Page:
By Eric Prisbell
Washington Post Staff Writer
Monday, September 7, 2009
BERKELEY, Calif., Sept. 6 -- A Maryland team that arrived here booming with confidence and youthful exuberance returned home on a cross-country charter flight in the wee hours of Sunday morning bearing scars from the school's worst season-opening loss since 1892.
While a handful of veteran players said the team needs to move on quickly, the effects from Saturday night's historic 52-13 loss to 12th-ranked California could linger for some time. For coaches and players, the season's first impression was the worst imaginable, leaving Coach Ralph Friedgen with a litany of concerns and issues to contemplate.
"These guys are learning on the run," a soft-spoken Friedgen said after witnessing the second-worst margin of defeat in his nine years at Maryland. "It is what it is; we have got to make it as best we can. I told them in the locker room we have to look at this game and learn from it, see where we made our mistakes and look at it constructively."
A California team that has national title aspirations exposed several Maryland weaknesses and showed the super-sized gap that separates the Terrapins from a national contender. For Maryland, which has 58 scholarship players with three or more years of eligibility remaining, inexperience manifested itself in several ways that troubled Friedgen.
There was the young offensive line, the most pressing concern throughout preseason camp, allowing six sacks, including five in the first half. Making matters worse was the turf toe injury suffered by hulking left tackle Bruce Campbell, whose status for Saturday's home opener against James Madison is uncertain.
"That is going to be a work in progress," Friedgen said of the offensive line, which started two former walk-ons -- guard Andrew Gonnella and tackle Paul Pinegar -- on the right side.
There was the new-look defense, billed as more aggressive and unorthodox, giving up 542 yards and letting California quarterback Kevin Riley throw four touchdown passes. Friedgen said California picked up many of Maryland's blitzes and Friedgen was surprised that experienced players -- not first-year starters -- did not always blitz when they were supposed to, which left defensive backs in tough man-to-man matchups for too long.
"I still believe in what we are doing defensively," Friedgen said. "But we got whipped up front."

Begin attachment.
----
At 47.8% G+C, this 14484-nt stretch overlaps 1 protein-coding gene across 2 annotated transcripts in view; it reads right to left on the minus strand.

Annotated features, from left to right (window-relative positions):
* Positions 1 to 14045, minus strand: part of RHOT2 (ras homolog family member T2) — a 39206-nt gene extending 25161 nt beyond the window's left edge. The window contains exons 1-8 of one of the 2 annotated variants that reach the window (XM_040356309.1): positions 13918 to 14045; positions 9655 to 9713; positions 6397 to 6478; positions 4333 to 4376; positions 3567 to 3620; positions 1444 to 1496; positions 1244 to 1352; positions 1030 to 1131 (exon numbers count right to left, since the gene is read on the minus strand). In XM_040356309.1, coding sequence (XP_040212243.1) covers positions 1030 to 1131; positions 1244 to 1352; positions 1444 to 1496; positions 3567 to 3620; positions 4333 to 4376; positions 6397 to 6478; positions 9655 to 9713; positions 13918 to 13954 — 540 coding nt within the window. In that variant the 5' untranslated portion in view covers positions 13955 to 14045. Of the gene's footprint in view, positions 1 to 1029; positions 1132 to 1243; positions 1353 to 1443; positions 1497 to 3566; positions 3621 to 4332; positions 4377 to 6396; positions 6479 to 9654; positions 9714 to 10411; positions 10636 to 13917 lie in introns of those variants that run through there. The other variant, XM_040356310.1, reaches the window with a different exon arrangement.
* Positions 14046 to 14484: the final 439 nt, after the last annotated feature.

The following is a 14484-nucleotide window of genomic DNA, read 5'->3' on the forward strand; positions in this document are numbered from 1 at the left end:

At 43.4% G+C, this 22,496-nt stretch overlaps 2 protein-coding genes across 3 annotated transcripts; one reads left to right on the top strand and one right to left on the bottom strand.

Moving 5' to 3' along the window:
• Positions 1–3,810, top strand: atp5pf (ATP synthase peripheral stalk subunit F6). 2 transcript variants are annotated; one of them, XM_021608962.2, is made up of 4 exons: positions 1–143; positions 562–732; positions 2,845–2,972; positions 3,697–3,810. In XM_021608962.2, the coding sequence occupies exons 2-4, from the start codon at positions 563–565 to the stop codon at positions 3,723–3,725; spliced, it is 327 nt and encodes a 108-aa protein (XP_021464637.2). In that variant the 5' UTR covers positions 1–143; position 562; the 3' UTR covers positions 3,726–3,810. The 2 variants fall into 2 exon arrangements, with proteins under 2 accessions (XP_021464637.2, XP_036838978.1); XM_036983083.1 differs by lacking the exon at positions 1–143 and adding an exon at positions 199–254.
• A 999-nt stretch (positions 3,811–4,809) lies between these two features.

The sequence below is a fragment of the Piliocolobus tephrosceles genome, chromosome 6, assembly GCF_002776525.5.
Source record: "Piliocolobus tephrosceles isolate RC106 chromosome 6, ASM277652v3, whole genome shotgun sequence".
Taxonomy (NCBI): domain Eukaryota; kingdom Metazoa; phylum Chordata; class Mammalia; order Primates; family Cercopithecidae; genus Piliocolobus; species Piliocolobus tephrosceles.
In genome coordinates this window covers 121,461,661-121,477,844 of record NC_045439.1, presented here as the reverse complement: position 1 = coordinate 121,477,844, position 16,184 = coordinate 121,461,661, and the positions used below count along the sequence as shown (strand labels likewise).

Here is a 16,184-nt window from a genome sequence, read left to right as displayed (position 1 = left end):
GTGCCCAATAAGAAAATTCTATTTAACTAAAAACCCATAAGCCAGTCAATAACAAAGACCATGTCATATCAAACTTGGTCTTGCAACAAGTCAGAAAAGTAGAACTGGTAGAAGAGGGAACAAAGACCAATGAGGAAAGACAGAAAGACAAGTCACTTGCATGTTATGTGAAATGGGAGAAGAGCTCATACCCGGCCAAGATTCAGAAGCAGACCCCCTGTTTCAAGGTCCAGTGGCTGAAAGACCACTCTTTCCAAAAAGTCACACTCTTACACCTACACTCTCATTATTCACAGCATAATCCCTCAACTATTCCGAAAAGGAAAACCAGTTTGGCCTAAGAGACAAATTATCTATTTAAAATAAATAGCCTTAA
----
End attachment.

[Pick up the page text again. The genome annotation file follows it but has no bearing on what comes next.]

There was an assortment of penalties, a problem for the Terrapins throughout camp, that derailed drives, particularly in the first half. Maryland committed five first-quarter penalties, which included having an illegal player downfield that negated Chris Turner's touchdown pass to tight end Matt Furstenburg.
"That was one of the things we emphasized before the game," Friedgen said. "We have to allow the other team to [make mistakes]. We can't do that. We take away a touchdown because we line up wrong? Come on."
And there was that wide-eyed look in the faces of many young players, the expression that Friedgen had feared he would see before the game. In short, they displayed stage fright before 62,367 fans and a national television audience.
"I saw that 'Where are we?' " Friedgen said. "When they get in there, the bullets are flying and it is, 'Welcome to major college football.' I don't like getting beat 52-13, but what am I going to do? I have got a young team, I am going to hang with them."
The performance had few redeeming qualities. Maryland's most consistent offensive weapon was an 18-year-old place kicker, Nick Ferrara, who made both field goal attempts -- 26 and 42 yards -- in his first college game. Among the only other positives for Maryland was that several ACC teams fell on hard times this weekend, including two teams -- Virginia and Duke -- that lost to division I-AA opponents.
"We can't sulk," Maryland center Phil Costa said. "Probably a lot of young guys are down right now. The older guys know it's easier to move on because they have been there before. But we have to motivate the young guys and keep their confidence up."
Other than Campbell's injury, Maryland emerged relatively unscathed. Safety Jamari McCollough left the game in the first half with what Friedgen called a sprained left ankle. Wide receiver and punt returner Tony Logan did not make the trip because of a shoulder injury that Friedgen does not believe is serious.
Turner said he expected more from his own team but acknowledged that the Golden Bears were a stronger team than players anticipated.
"We just have to make corrections and get this going," Turner said. "If we can eliminate the penalties, eliminate the turnovers, we should be in pretty good shape. In the locker room, no one is that down. We know we should have played better, but it's a very long season."